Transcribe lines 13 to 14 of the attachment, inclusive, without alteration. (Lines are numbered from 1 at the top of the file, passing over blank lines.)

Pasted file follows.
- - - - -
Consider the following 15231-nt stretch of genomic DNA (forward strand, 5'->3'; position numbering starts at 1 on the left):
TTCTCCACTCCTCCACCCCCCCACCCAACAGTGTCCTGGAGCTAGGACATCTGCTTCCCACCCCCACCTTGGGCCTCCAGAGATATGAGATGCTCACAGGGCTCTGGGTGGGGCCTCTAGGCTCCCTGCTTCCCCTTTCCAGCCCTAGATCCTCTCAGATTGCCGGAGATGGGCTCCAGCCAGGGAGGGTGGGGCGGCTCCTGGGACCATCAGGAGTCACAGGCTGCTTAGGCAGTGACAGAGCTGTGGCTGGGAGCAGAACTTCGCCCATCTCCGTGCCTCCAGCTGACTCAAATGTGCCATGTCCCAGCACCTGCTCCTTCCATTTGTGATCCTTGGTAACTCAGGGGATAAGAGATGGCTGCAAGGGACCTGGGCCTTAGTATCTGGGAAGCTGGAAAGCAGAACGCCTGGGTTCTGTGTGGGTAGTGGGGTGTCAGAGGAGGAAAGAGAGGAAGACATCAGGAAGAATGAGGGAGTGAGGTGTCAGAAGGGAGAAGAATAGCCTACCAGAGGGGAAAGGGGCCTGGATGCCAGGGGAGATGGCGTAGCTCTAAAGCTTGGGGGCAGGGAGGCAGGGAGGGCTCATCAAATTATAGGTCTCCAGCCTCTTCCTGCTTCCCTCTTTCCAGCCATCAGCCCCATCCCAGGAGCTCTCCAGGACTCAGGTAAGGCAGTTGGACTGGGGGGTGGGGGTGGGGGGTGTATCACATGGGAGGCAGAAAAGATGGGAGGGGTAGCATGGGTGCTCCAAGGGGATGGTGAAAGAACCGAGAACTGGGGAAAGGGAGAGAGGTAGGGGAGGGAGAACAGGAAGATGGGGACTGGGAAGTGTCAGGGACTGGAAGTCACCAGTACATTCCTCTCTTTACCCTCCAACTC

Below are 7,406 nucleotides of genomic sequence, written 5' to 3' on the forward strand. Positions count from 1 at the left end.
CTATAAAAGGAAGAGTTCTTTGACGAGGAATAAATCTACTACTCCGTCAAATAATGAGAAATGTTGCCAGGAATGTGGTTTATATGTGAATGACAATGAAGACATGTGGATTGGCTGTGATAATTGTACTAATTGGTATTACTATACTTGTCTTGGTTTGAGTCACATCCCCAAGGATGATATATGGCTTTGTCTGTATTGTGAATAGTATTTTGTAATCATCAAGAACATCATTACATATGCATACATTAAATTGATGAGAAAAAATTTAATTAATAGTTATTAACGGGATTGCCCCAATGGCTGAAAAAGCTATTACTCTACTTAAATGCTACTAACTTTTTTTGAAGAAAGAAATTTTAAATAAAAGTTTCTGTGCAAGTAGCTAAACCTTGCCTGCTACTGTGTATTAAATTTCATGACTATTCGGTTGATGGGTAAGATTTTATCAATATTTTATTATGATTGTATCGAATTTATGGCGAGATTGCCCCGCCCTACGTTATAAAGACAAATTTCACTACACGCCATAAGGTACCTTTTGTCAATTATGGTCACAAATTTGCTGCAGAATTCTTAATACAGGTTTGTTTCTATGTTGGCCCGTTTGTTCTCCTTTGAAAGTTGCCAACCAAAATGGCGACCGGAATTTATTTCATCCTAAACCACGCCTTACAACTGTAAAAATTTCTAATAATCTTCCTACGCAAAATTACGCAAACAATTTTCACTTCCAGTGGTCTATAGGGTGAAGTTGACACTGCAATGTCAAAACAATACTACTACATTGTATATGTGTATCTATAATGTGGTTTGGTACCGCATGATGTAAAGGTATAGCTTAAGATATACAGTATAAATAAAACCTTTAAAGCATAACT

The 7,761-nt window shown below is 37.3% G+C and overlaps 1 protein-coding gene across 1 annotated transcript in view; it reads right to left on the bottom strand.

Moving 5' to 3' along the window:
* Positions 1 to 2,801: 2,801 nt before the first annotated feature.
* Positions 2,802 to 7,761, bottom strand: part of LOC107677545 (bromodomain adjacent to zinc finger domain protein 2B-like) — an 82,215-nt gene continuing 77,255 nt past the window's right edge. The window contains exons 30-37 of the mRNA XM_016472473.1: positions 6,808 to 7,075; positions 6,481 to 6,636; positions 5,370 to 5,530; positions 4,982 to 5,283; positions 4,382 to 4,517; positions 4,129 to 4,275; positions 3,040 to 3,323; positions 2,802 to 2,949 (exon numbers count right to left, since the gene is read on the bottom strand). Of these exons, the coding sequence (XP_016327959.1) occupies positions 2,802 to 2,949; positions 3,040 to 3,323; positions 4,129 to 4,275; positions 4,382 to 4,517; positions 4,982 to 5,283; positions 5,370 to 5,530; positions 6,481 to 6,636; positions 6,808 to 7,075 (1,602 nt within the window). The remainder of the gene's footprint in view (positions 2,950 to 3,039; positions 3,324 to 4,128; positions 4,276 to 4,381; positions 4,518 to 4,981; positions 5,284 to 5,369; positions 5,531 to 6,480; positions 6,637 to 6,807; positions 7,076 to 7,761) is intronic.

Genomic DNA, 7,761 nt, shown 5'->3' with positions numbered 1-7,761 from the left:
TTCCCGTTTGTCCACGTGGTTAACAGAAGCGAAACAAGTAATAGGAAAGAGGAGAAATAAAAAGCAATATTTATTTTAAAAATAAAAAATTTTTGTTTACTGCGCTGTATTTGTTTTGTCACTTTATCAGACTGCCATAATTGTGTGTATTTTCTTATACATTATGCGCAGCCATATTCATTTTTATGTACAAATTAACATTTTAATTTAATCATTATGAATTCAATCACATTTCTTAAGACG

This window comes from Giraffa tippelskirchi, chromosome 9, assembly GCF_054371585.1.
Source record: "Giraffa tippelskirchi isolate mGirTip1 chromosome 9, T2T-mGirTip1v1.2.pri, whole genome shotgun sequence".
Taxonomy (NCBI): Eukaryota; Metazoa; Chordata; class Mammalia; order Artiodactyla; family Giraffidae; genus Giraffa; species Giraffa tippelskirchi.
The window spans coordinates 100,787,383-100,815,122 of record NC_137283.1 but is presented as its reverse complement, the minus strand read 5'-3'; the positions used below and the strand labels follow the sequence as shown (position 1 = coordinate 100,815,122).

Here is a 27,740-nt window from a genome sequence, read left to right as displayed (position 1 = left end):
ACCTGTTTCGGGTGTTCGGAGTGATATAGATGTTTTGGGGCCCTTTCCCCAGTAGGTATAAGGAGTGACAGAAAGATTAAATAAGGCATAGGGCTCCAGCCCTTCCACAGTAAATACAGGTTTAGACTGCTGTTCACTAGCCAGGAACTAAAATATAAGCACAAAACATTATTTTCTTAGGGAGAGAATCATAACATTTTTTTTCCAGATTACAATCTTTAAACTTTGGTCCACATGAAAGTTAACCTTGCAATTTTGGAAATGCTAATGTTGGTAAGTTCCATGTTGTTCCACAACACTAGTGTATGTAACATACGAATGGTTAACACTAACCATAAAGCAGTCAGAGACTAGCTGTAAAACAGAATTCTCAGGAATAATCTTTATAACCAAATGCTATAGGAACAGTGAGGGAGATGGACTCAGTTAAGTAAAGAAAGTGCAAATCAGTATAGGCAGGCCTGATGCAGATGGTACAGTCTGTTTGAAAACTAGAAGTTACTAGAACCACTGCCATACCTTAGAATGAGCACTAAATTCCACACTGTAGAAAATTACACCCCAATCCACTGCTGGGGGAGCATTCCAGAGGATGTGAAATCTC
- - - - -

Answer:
Taxonomy (NCBI): Eukaryota; Metazoa; Chordata; class Mammalia; order Artiodactyla; family Giraffidae; genus Giraffa; species Giraffa tippelskirchi.
The window spans coordinates 100,787,383-100,815,122 of record NC_137283.1 but is presented as its reverse complement, the minus strand read 5'-3'; the positions used below and the strand labels follow the sequence as shown (position 1 = coordinate 100,815,122).